Fat – Is essential for proper functioning of the body. It produces energy, protects vital organs, provides insulation and facilitates absorption of fat-soluble vitamins A, D, E and K. It helps with synthesis of cholesterol and other hormones. Essential fatty acids can only be provided through diet and it is important for brain development, inflammation and blood clotting. Fat intake should be 25-30% of total calories, no more than 30% and no less than 15%.
Choose oily fish such as salmon, sardines, mackerel, nuts, seeds, olive oil, avocado
Vitamins and minerals essential for the health and functioning of the human body. It plays an important role in bone health, blood volume, hormone activity, immune system and energy production.
Choose a well-balanced diet with variety including foods from all food groups
For training shorter than 60 minutes less water to rehydrate is sufficient. For longer durations then choosing a flavoured drink with 6% carbohydrate is recommended. Children are prone to dehydration during exercise increasing risk of fatigue. They also have a greater surface area ratio to body weight so they absorb more heat. Drink 10-12 cups of water daily to maintain hydration and electrolyte balance. Drink 2 cups of water 2-3 hours prior to training is beneficial. During training drink ½ to 1 cup every 20mins. For recovery, drink 2.5 cups for every ½kg lost.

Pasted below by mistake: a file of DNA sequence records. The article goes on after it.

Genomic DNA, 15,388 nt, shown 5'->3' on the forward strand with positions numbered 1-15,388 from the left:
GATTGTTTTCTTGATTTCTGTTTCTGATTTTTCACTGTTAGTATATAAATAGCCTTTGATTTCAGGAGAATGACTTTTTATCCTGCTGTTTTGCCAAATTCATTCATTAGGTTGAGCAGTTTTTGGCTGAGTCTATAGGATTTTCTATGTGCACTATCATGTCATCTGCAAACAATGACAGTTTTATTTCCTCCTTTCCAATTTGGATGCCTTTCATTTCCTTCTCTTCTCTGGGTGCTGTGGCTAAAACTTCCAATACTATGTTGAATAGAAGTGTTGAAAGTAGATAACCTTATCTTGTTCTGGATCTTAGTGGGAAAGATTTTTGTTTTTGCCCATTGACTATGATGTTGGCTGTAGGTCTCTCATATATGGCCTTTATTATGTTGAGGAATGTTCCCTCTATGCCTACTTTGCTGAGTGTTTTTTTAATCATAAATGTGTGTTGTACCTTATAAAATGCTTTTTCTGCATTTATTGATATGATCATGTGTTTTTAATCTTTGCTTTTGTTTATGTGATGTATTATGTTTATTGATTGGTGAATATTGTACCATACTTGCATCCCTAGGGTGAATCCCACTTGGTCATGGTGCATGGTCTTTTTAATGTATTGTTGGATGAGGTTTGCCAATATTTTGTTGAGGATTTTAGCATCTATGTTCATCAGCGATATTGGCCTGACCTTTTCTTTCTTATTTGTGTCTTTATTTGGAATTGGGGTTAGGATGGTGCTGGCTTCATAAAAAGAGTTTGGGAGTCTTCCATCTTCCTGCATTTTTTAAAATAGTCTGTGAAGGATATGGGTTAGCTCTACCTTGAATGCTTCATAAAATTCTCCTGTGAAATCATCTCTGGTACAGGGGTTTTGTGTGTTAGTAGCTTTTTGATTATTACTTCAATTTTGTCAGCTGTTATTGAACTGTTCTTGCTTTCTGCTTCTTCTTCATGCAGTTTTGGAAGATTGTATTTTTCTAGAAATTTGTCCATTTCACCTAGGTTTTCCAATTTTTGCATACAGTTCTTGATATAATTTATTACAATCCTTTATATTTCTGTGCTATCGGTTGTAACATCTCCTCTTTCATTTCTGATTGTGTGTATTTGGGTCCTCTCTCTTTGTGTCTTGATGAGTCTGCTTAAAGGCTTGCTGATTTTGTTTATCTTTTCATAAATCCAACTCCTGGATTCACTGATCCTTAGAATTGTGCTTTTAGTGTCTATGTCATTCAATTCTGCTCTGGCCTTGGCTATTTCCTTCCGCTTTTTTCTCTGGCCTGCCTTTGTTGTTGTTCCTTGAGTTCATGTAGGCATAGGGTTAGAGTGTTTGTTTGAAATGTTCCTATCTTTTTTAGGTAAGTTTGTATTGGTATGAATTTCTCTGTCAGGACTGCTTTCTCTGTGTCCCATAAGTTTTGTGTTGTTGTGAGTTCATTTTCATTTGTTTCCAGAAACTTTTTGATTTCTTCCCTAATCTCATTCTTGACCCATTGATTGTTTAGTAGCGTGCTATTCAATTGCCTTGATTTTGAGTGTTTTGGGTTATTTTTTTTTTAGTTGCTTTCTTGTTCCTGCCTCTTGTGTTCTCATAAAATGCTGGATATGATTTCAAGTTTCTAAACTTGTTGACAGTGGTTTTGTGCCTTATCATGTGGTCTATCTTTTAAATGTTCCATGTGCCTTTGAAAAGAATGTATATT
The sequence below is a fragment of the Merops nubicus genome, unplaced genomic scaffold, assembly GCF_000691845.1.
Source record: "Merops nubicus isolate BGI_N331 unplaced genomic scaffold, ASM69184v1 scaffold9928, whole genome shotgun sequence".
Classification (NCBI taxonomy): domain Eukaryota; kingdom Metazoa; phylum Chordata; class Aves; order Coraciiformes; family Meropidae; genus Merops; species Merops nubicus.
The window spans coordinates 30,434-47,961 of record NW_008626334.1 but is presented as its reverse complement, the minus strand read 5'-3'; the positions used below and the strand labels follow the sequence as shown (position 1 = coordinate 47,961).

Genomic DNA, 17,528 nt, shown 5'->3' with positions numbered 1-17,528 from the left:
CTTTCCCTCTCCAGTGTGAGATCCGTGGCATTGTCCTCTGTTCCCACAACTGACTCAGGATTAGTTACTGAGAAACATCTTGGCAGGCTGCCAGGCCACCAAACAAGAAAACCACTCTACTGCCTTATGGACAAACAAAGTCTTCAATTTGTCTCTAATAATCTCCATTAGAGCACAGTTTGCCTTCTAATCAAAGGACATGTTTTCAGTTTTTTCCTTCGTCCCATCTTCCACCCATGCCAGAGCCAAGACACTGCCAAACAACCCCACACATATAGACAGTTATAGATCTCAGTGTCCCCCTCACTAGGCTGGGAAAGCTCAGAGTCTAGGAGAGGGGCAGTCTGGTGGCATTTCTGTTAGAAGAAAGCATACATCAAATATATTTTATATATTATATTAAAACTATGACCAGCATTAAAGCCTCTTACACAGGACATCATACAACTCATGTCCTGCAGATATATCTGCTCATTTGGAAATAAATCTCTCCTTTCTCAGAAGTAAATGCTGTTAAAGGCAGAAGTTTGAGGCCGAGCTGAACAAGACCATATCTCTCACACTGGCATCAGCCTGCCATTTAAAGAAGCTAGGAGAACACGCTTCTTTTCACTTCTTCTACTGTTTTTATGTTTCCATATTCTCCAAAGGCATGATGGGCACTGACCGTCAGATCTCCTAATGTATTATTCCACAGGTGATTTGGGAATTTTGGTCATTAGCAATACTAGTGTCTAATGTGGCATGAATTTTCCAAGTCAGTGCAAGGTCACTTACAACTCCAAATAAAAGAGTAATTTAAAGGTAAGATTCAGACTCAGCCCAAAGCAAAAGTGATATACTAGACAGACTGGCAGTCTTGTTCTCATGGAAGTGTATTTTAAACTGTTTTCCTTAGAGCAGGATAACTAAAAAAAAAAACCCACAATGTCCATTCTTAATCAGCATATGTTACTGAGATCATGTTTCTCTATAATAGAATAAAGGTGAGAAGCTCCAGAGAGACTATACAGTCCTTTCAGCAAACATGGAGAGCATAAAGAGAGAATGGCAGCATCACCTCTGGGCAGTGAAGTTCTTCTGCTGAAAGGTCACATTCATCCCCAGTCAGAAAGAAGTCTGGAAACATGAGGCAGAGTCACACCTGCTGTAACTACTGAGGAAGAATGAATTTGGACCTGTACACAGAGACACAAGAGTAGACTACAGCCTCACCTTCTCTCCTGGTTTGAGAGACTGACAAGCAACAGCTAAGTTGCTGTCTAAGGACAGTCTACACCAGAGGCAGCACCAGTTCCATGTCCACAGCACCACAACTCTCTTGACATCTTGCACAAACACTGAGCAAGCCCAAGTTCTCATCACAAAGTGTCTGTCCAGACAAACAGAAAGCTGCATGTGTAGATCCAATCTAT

Ensure Good Eating Habits
Parents and coaches of young athletes should take an active positive role ensuring adequate nutritional requirements are met and understanding increases in energy expenditure. Estimating energy requirements for young athletes can be challenging as they transition through childhood and adolescence. The unpredictable onset of growth spurts, preference for fat oxidation instead of glucose and inefficiency to thermoregulate while exercising is different to adult athletes. Not having sufficient energy intake for prolonged periods can result in short stature, delayed puberty, poor bone health, menstrual irregularities or absence in females, and increased risk of injuries.
Encourage good eating habits and avoid attention on body shape and weight and to instil lifelong healthy habits in the child.